28th May 2000
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Architect Nimal Chandrasiri Gunasekera 

Hard core memories 

Down Memory Lane

By Roshan Peiris 
It was a strenuous exer-cise, going down memory lane with Chandrasiri Gunasekera, a reputed architect. His memories are hard core and academic. There is barely any levity about them. 

" As a child I was impossible, always asking questions on every conceivable topic. I never took anything for granted," says Chandrasiri who turned out to be an exemplary student, topping his class. 

Being the eldest in a family of one brother and two sisters, Chandrasiri says: "I was very dominating, keeping my siblings in their place."

At school he had the privilege of studying under writer Sagara Palansuriya. "He was my classteacher and also my Sinhala teacher, which looking back now accounts for my high standard in Sinhala."

Chandrasiri confesses that he was not good in English, but made up for it by being very good in arithmetic, geometry, algebra and geography.

"I was quiet in class. I was also very loyal to my teachers and never played the fool. I frowned on those who did."

Today, being the Chairman of the South Asian Association for the Regional Co-operation of Architects, he confesses, "I still respect my teachers. I visit them and give them any help. My father being a teacher, respect and chivalry towards teachers were part and parcel of my upbringing". 

His first school he recalls was Prince of Wales, Moratuwa and then Dharmapala Vidyalaya from where he sat his university entrance. He wanted to study medicine, but failed to get into Medical College. "Therefore, I chose architecture and have no regrets." His father was his chief source of inspiration. He studied architecture at university here for three years and at the University of Melbourne after that. "I topped the batch and got honours in all my subjects," he says with pride.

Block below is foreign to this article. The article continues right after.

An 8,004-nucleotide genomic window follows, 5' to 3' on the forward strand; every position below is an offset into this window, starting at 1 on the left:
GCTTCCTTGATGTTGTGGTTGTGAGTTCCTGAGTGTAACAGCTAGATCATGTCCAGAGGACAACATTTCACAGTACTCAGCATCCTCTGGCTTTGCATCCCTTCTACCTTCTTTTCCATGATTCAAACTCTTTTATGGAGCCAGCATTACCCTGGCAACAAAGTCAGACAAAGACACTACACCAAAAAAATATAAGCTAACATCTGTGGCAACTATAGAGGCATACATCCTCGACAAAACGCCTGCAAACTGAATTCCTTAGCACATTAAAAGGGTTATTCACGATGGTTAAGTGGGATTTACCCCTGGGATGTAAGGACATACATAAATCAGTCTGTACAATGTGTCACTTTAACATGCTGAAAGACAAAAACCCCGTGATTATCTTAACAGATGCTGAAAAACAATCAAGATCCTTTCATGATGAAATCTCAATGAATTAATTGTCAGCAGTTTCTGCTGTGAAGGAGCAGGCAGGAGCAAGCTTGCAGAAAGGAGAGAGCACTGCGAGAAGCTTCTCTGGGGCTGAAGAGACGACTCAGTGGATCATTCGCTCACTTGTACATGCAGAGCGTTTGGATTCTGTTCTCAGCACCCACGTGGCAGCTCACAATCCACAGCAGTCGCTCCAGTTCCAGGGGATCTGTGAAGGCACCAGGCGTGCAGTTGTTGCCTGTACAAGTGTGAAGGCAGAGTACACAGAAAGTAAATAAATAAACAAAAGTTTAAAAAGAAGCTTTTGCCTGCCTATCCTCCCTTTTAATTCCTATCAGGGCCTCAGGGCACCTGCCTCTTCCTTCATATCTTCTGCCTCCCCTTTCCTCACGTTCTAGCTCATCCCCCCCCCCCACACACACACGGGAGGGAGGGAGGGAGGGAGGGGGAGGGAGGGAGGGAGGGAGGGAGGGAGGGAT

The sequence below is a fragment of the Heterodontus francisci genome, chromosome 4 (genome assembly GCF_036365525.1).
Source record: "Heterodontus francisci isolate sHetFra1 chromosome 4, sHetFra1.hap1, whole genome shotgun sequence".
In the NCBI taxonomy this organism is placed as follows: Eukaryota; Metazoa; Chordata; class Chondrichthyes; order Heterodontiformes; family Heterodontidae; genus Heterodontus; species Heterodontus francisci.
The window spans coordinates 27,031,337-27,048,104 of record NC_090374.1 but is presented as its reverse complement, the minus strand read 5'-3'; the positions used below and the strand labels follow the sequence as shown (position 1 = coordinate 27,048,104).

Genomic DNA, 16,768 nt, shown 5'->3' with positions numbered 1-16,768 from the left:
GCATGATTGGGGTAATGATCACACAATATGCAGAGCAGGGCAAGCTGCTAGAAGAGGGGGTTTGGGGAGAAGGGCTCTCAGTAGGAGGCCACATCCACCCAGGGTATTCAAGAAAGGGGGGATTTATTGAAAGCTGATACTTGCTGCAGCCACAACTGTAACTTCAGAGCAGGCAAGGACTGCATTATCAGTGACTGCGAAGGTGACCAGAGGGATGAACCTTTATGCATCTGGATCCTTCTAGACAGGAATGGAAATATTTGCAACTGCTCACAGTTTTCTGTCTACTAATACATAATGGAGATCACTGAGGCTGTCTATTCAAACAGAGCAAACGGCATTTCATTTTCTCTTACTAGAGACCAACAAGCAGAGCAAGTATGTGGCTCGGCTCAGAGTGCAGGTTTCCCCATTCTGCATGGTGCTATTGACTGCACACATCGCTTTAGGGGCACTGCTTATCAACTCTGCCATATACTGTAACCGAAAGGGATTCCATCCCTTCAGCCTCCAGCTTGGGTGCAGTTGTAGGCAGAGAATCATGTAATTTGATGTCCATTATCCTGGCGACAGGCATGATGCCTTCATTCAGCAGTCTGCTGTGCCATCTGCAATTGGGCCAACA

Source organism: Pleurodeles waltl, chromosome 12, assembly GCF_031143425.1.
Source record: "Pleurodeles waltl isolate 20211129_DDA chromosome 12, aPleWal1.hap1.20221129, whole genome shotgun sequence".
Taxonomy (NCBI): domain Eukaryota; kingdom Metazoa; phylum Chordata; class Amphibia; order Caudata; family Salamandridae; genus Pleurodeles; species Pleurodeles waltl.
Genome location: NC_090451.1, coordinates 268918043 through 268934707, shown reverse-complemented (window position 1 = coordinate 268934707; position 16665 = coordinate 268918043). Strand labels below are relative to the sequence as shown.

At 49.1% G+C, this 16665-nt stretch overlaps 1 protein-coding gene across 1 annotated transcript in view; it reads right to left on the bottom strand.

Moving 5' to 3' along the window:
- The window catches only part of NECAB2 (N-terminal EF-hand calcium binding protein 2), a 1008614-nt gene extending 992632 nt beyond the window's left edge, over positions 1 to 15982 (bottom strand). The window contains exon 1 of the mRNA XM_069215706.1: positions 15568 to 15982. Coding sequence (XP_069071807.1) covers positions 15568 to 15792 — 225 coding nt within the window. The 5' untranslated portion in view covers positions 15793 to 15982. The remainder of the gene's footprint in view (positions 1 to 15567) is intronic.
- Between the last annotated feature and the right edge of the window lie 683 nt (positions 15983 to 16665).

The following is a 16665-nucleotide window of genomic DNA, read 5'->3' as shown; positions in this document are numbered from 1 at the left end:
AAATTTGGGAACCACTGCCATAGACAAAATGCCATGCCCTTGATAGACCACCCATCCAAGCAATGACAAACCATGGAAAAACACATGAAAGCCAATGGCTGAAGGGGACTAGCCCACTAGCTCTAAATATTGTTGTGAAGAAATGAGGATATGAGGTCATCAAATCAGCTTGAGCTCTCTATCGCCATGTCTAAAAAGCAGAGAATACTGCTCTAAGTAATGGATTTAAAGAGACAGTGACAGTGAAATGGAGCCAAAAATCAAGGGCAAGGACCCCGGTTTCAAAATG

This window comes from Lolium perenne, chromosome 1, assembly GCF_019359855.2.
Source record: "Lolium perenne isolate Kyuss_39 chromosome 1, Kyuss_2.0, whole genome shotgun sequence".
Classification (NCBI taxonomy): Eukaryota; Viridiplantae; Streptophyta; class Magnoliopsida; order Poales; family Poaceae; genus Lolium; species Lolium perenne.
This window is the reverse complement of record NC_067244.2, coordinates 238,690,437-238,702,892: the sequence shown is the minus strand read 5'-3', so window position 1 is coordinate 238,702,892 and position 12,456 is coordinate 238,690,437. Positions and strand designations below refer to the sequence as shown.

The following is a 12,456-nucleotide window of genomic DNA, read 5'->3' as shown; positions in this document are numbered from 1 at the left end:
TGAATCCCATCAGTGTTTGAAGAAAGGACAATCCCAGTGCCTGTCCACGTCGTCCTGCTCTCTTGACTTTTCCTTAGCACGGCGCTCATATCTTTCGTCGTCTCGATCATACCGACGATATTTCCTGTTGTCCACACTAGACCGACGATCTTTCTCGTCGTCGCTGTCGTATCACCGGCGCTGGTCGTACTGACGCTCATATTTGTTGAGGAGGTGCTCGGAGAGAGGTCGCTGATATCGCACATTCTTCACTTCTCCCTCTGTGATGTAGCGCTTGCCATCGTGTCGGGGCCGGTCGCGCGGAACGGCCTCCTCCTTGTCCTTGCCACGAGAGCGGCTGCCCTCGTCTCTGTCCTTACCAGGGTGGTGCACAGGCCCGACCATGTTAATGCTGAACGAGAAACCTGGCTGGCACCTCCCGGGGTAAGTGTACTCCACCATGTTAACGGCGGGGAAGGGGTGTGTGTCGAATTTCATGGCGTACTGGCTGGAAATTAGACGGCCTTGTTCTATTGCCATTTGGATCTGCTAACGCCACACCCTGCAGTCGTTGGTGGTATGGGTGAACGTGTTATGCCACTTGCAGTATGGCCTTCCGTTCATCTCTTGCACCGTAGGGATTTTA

"I am proud that years later I was invited by the Vice -Chancellor of the University of Melbourne to attend an international seminar with the Alumni Association. I was the only Sri Lankan invited, an indelible memory." 

He was invited for the first day of the inaugural banquet in Melbourne to give the vote of thanks. He was also invited to give a millennium message to the city of Melbourne. 

Chandrasiri recalls, "My impressions of Australia, the memories I carry with me are the lack of stress, the free movement, freedom to talk, honesty and the fact that a deserving person, irrespective of race gets promoted. I worked for a short period in Melbourne and was soon promoted as senior architect. My race and colour were no disabilities."

In a lighter vein, he said, "I was so busy studying, that I rarely had time even to watch T.V ! " So he did not have any girlfriends. 

He married a friend's sister, having fallen in love with her before going to the University of Melbourne. They are happily married with three children. Today he is in private practice and is the President of the Sri Lanka Institute of Architects, having been Secretary earlier. 

"Architects are great visionaries and creators. That is why they are called the 'guardian deities' of the built environment," he adds.

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